The grants are provided through Next Generation Learning Challenges, a collaborative program aimed at applying technological innovations to enhance learning and improve college readiness. Funding was provided by the Bill & Melinda Gates Foundation and the William and Flora Hewlett Foundation.

ECU’s NGLC director Roger Conner said, “We believe learning technologies and next generation models can produce transformative change…for both teachers and students.”

For additional information on the Next Generation Learning Challenges, visit http://nextgenlearning.org/. Contact ECU’s NGLC director at 252-328-6922 or e-mail connerr@ecu.edu.

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Endowment supports ECU program for students with learning disabilities

A large endowment from the Harold H. Bate Foundation will support an East Carolina University program for students with learning disabilities.

The Harold H. Bate Foundation has pledged $333,000 over five years to endow a distinguished professorship for Project STEPP (Supporting Transition and Education through Planning and Partnerships) in the ECU College of Education. The program pools community and university resources to provide academic, social and life-skills support for students with identified specific learning disabilities who have shown the potential to succeed in college.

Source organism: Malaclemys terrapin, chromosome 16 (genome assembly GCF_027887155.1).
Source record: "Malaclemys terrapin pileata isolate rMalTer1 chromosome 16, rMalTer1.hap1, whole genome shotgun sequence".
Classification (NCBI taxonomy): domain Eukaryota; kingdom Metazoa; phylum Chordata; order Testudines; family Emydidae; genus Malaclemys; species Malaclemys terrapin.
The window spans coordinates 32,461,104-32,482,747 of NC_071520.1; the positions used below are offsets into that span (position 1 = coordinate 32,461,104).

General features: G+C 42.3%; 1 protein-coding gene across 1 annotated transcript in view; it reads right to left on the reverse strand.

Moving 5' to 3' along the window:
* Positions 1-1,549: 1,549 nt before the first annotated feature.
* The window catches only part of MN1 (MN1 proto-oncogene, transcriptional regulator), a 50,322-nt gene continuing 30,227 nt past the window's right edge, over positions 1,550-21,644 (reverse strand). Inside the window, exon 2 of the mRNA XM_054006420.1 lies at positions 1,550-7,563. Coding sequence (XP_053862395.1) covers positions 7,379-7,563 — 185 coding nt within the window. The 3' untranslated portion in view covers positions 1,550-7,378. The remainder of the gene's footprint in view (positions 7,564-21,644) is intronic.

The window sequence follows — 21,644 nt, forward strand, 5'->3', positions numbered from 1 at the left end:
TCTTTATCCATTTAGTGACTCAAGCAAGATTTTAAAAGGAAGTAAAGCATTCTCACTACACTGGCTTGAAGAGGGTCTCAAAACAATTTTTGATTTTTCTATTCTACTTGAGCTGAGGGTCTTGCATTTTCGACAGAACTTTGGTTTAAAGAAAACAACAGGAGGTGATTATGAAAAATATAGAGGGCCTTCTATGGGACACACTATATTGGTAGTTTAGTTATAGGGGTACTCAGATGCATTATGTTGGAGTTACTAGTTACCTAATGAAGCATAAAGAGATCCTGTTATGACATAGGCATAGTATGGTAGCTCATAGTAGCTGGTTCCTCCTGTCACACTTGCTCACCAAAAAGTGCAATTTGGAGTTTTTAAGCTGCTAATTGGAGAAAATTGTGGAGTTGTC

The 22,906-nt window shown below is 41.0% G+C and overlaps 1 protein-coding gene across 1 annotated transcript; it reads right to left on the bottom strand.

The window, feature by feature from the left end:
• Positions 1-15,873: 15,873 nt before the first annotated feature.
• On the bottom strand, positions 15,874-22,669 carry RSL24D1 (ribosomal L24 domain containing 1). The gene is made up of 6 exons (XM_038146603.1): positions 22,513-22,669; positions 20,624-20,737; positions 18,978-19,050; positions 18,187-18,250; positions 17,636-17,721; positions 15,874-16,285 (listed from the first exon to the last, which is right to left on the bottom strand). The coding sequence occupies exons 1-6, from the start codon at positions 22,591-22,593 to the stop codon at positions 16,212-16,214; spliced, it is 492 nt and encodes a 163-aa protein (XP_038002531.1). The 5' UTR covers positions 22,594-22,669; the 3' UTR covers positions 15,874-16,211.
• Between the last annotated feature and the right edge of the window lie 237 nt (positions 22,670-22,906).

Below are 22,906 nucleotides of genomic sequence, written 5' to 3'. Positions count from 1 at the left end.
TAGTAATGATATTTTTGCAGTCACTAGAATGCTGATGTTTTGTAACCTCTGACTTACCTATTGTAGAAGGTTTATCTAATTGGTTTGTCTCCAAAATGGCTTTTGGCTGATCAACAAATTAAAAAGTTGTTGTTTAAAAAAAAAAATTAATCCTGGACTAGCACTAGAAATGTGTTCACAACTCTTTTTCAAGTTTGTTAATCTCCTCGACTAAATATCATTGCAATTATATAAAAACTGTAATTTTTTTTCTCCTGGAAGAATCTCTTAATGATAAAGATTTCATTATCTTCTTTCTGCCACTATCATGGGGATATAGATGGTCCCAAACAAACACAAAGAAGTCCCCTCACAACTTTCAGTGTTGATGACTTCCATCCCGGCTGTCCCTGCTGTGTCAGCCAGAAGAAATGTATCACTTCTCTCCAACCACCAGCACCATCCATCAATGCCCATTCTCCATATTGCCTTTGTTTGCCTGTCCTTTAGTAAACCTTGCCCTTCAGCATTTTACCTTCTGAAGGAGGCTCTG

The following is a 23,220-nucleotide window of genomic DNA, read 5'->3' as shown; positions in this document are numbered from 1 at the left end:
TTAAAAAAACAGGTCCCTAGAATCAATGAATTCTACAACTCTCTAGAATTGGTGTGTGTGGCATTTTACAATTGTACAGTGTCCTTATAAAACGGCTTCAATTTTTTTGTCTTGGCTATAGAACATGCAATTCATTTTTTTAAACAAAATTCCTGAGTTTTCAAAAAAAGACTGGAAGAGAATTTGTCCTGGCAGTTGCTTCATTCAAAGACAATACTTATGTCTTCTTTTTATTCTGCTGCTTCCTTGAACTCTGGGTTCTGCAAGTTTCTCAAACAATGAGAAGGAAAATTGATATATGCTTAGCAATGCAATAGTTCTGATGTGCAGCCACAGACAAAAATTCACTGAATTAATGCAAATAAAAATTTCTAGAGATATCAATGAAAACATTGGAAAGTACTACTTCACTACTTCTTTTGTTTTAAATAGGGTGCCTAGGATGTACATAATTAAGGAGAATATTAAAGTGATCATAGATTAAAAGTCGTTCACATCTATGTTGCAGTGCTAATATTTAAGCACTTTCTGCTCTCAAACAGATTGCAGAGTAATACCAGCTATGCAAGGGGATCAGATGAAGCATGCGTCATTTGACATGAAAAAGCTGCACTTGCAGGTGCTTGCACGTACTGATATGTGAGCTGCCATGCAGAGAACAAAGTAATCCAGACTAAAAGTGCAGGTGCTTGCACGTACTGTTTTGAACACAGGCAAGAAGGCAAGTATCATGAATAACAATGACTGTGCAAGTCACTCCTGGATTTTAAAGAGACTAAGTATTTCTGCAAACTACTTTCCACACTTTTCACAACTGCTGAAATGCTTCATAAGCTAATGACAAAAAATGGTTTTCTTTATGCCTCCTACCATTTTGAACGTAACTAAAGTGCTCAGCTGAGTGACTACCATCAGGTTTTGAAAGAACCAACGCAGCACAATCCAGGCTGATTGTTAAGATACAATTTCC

Dr. Sarah Williams, associate professor and Project STEPP director, said the program helps students “who have historically fallen through the cracks in terms of university access and retention.”

The program boosts STEPP students through guidance in the transition from high school to college. It includes courses in self-advocacy, time management, study skills and note taking. Participants have individualized plans including set study hall hours and assistance from a network of advisers, mentors, assistive technology specialists, tutors, counselors, instructors and other experts.

The extra attention is getting results, Williams said.  “The students…are holding their own and doing well.”

“We have a strong retention rate…stronger than the university retention rate in general, and remembering these students weren’t even supposed to be here, that’s saying something,” she said.